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March/April 2023 -   -  


The In-Person Dedication of the National Native American Veterans Memorial

On November 28, 1989, Congress passed the National Museum of the American Indian Act, a landmark piece of legislation that authorized the creation of a museum on the National Mall in Washington, D.C., as “a living memorial to Native Americans and their traditions.” Five years later in 1994, and still a full decade before the museum opened, Congress approved another notable piece of legislation: The Native Veterans Memorial Establishment Act, calling for the construction of a National Native American Veterans Memorial as part of the museum.

The National Museum of the American Indian was dedicated in 2004, fifteen years after Congress authorized it — a memorable occasion witnessed by some 20,000 American Indians, Alaska Natives, and Native Hawaiians. It took longer for the National Native American Veterans Memorial to come to fruition, however, a delay caused primarily by a congressional stipulation that no federal funds be used for the memorial and that only the National Congress of American Indians (not the museum) could raise the money. The dream of a memorial would lay largely dormant until 2012, when Congress amended the legislation to allow the museum to raise funds.

Following this change, momentum for the memorial began to build, and in 2017 — after raising some $15 million for the memorial’s construction and dedication — the Museum issued an open call for design submissions. The goal was to create a monument to honor Native Americans who served the nation in uniform from the Revolutionary War to the wars of the 21st century — including, of course, the Vietnam War.

The winning design was chosen from 120 submissions. Called the Warriors’ Circle of Honor, it is the work of the multimedia artist Harvey Pratt of the Cheyenne and Arapaho tribes of Oklahoma, a Vietnam War veteran.

Pratt’s 12-foot-tall, stainless-steel circle, balanced on a carved stone drum, was installed outside the museum in November 2020, but the official dedication ceremonies did not take place because of the pandemic. That situation changed on Veterans Day weekend 2022, when some 1,700 Native veterans and active-duty service members from across the country took part in three days of ceremonies and other events in Washington D.C. The highlights were a Native veterans procession and the dedication ceremony on Veterans Day in front of the U.S. Capitol.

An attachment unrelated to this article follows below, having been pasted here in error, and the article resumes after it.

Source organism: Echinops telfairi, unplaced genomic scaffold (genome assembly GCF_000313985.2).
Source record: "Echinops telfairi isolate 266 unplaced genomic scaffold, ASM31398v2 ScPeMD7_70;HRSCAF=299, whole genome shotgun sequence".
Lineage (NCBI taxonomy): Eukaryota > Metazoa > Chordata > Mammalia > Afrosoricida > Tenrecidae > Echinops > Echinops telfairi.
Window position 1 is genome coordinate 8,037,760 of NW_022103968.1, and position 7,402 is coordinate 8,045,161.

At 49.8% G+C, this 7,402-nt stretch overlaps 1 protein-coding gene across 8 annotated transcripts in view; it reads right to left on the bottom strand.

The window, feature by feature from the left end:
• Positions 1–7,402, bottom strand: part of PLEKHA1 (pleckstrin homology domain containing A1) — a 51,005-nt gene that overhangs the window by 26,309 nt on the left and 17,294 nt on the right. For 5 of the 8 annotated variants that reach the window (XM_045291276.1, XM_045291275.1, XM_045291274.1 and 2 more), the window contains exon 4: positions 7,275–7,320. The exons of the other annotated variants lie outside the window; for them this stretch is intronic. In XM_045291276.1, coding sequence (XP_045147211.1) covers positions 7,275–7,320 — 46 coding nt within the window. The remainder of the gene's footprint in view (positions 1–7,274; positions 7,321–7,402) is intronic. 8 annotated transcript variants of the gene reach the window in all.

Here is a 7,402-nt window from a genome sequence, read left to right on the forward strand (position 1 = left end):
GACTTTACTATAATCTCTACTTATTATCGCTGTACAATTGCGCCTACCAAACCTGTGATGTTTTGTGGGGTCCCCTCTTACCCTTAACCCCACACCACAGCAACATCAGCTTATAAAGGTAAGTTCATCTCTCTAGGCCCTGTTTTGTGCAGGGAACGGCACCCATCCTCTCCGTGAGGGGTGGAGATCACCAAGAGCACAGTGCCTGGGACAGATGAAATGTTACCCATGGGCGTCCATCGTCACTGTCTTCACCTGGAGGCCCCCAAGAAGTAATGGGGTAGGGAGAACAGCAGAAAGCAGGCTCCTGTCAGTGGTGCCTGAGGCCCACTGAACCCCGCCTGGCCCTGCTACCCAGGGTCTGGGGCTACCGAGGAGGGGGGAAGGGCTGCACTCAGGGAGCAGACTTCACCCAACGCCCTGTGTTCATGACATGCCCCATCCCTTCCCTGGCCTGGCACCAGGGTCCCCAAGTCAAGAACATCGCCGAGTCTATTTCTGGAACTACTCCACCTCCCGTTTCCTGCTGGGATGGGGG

Harvey Pratt — who put in a 1963-64 Vietnam War tour of duty with the Marines’ 3rd Reconnaissance Battalion at Da Nang Airbase working in air rescue and base security — says the circle represents “the hole in the sky where the Creator lives.” Since it was put in place in 2020, visitors have tied strips of cloth for prayers and healing, a Native American tradition, on four lances around the edges of the memorial. Pratt says the memorial is meant to be a place of “gathering, remembrance, healing, and reflection.”

Allen Hoe, a Native Hawaiian and VVA life member who served as an Army combat medic in the Vietnam War, was among those on hand for the dedication.

“Just like The Wall, getting this memorial built took a lot of time, energy, and effort,” Hoe, a member of the memorial’s 30-person Advisory Committee, said, describing the experience of being in Washington for the dedication as “incredible.”

“I was totally blown away by the number of Native American veterans who came from all over the country, including a huge number of women veterans” to witness the dedication of “this incredible work of art.” The memorial, he said, “gave me a great appreciation for the role that Native American warriors have played” in the nation’s armed forces, “and the breadth of the involvement of their service.”

The nation and its citizens, he said, “owe a huge debt of gratitude to Indigenous men and women who have for decades—even centuries—helped to preserve this country.”

The memorial is open 24 hours a day, every day, outside the National Museum of the American Indian. The museum also features a new online version of its 2020-21 exhibition Why We Serve: Native Americans in the United States Armed Forces, available at https://americanindian.si.edu/why-we-serve/




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